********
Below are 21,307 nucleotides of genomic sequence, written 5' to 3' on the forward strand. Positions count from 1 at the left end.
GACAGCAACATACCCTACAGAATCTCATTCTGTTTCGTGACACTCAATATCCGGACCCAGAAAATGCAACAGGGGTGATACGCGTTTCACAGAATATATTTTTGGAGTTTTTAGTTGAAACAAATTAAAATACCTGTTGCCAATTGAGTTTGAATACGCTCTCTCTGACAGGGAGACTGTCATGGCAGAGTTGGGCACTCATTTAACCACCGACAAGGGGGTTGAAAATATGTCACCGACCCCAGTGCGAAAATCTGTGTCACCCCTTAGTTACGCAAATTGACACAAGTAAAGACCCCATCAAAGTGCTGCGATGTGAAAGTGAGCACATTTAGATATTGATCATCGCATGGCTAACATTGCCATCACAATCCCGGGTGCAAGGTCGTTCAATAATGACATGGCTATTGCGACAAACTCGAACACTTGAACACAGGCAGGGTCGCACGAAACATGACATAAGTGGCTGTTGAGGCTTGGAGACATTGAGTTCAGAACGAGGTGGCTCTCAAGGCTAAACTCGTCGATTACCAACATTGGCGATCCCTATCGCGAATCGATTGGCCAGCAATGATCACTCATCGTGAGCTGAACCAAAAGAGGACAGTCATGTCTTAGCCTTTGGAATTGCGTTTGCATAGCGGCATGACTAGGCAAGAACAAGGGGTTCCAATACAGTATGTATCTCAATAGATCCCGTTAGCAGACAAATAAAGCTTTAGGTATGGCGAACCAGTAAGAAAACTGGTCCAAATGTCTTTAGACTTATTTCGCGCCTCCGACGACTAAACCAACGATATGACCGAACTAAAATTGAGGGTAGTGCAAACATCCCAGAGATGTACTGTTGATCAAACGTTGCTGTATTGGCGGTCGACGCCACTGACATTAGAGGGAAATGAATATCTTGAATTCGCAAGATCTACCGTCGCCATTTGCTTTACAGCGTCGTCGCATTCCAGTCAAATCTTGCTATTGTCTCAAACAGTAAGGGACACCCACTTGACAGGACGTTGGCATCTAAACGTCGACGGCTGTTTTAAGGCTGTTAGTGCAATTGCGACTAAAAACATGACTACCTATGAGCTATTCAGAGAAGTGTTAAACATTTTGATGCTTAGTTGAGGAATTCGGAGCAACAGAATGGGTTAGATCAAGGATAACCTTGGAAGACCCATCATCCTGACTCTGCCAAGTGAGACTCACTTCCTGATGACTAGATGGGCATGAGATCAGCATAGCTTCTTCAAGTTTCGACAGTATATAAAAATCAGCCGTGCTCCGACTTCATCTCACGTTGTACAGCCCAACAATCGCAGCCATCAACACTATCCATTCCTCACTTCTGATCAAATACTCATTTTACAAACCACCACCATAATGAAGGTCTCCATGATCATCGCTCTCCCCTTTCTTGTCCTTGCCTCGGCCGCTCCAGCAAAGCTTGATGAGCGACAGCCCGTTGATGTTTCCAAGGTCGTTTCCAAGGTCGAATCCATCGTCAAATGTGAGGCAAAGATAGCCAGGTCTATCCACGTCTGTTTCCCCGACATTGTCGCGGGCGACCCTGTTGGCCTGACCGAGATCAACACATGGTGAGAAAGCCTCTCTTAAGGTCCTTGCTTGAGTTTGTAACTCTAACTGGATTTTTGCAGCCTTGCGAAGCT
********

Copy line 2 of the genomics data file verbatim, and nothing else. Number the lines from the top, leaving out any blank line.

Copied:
GACAGCAACATACCCTACAGAATCTCATTCTGTTTCGTGACACTCAATATCCGGACCCAGAAAATGCAACAGGGGTGATACGCGTTTCACAGAATATATTTTTGGAGTTTTTAGTTGAAACAAATTAAAATACCTGTTGCCAATTGAGTTTGAATACGCTCTCTCTGACAGGGAGACTGTCATGGCAGAGTTGGGCACTCATTTAACCACCGACAAGGGGGTTGAAAATATGTCACCGACCCCAGTGCGAAAATCTGTGTCACCCCTTAGTTACGCAAATTGACACAAGTAAAGACCCCATCAAAGTGCTGCGATGTGAAAGTGAGCACATTTAGATATTGATCATCGCATGGCTAACATTGCCATCACAATCCCGGGTGCAAGGTCGTTCAATAATGACATGGCTATTGCGACAAACTCGAACACTTGAACACAGGCAGGGTCGCACGAAACATGACATAAGTGGCTGTTGAGGCTTGGAGACATTGAGTTCAGAACGAGGTGGCTCTCAAGGCTAAACTCGTCGATTACCAACATTGGCGATCCCTATCGCGAATCGATTGGCCAGCAATGATCACTCATCGTGAGCTGAACCAAAAGAGGACAGTCATGTCTTAGCCTTTGGAATTGCGTTTGCATAGCGGCATGACTAGGCAAGAACAAGGGGTTCCAATACAGTATGTATCTCAATAGATCCCGTTAGCAGACAAATAAAGCTTTAGGTATGGCGAACCAGTAAGAAAACTGGTCCAAATGTCTTTAGACTTATTTCGCGCCTCCGACGACTAAACCAACGATATGACCGAACTAAAATTGAGGGTAGTGCAAACATCCCAGAGATGTACTGTTGATCAAACGTTGCTGTATTGGCGGTCGACGCCACTGACATTAGAGGGAAATGAATATCTTGAATTCGCAAGATCTACCGTCGCCATTTGCTTTACAGCGTCGTCGCATTCCAGTCAAATCTTGCTATTGTCTCAAACAGTAAGGGACACCCACTTGACAGGACGTTGGCATCTAAACGTCGACGGCTGTTTTAAGGCTGTTAGTGCAATTGCGACTAAAAACATGACTACCTATGAGCTATTCAGAGAAGTGTTAAACATTTTGATGCTTAGTTGAGGAATTCGGAGCAACAGAATGGGTTAGATCAAGGATAACCTTGGAAGACCCATCATCCTGACTCTGCCAAGTGAGACTCACTTCCTGATGACTAGATGGGCATGAGATCAGCATAGCTTCTTCAAGTTTCGACAGTATATAAAAATCAGCCGTGCTCCGACTTCATCTCACGTTGTACAGCCCAACAATCGCAGCCATCAACACTATCCATTCCTCACTTCTGATCAAATACTCATTTTACAAACCACCACCATAATGAAGGTCTCCATGATCATCGCTCTCCCCTTTCTTGTCCTTGCCTCGGCCGCTCCAGCAAAGCTTGATGAGCGACAGCCCGTTGATGTTTCCAAGGTCGTTTCCAAGGTCGAATCCATCGTCAAATGTGAGGCAAAGATAGCCAGGTCTATCCACGTCTGTTTCCCCGACATTGTCGCGGGCGACCCTGTTGGCCTGACCGAGATCAACACATGGTGAGAAAGCCTCTCTTAAGGTCCTTGCTTGAGTTTGTAACTCTAACTGGATTTTTGCAGCCTTGCGAAGCT